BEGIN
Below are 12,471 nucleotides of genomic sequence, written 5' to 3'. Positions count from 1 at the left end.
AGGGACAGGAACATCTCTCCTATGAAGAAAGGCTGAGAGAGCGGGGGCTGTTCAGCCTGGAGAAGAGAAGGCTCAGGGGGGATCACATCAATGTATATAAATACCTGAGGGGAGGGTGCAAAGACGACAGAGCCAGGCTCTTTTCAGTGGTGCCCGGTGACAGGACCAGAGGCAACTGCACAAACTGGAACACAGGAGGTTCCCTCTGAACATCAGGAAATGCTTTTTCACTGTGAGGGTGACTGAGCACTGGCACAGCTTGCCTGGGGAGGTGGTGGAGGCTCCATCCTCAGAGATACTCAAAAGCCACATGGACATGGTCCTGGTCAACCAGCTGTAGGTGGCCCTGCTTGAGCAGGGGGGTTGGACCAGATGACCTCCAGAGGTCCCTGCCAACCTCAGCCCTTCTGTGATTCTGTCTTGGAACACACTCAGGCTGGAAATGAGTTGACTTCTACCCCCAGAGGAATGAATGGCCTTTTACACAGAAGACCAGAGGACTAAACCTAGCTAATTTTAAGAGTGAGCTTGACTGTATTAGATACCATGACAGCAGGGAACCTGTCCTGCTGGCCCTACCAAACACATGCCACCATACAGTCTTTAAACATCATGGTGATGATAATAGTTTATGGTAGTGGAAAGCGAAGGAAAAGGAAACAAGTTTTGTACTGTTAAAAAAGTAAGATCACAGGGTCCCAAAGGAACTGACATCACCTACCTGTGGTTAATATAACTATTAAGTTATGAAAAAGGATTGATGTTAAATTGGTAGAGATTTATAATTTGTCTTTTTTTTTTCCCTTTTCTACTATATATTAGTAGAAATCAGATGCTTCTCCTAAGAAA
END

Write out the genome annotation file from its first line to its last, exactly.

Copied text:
Below are 12,471 nucleotides of genomic sequence, written 5' to 3'. Positions count from 1 at the left end.
AGGGACAGGAACATCTCTCCTATGAAGAAAGGCTGAGAGAGCGGGGGCTGTTCAGCCTGGAGAAGAGAAGGCTCAGGGGGGATCACATCAATGTATATAAATACCTGAGGGGAGGGTGCAAAGACGACAGAGCCAGGCTCTTTTCAGTGGTGCCCGGTGACAGGACCAGAGGCAACTGCACAAACTGGAACACAGGAGGTTCCCTCTGAACATCAGGAAATGCTTTTTCACTGTGAGGGTGACTGAGCACTGGCACAGCTTGCCTGGGGAGGTGGTGGAGGCTCCATCCTCAGAGATACTCAAAAGCCACATGGACATGGTCCTGGTCAACCAGCTGTAGGTGGCCCTGCTTGAGCAGGGGGGTTGGACCAGATGACCTCCAGAGGTCCCTGCCAACCTCAGCCCTTCTGTGATTCTGTCTTGGAACACACTCAGGCTGGAAATGAGTTGACTTCTACCCCCAGAGGAATGAATGGCCTTTTACACAGAAGACCAGAGGACTAAACCTAGCTAATTTTAAGAGTGAGCTTGACTGTATTAGATACCATGACAGCAGGGAACCTGTCCTGCTGGCCCTACCAAACACATGCCACCATACAGTCTTTAAACATCATGGTGATGATAATAGTTTATGGTAGTGGAAAGCGAAGGAAAAGGAAACAAGTTTTGTACTGTTAAAAAAGTAAGATCACAGGGTCCCAAAGGAACTGACATCACCTACCTGTGGTTAATATAACTATTAAGTTATGAAAAAGGATTGATGTTAAATTGGTAGAGATTTATAATTTGTCTTTTTTTTTTCCCTTTTCTACTATATATTAGTAGAAATCAGATGCTTCTCCTAAGAAA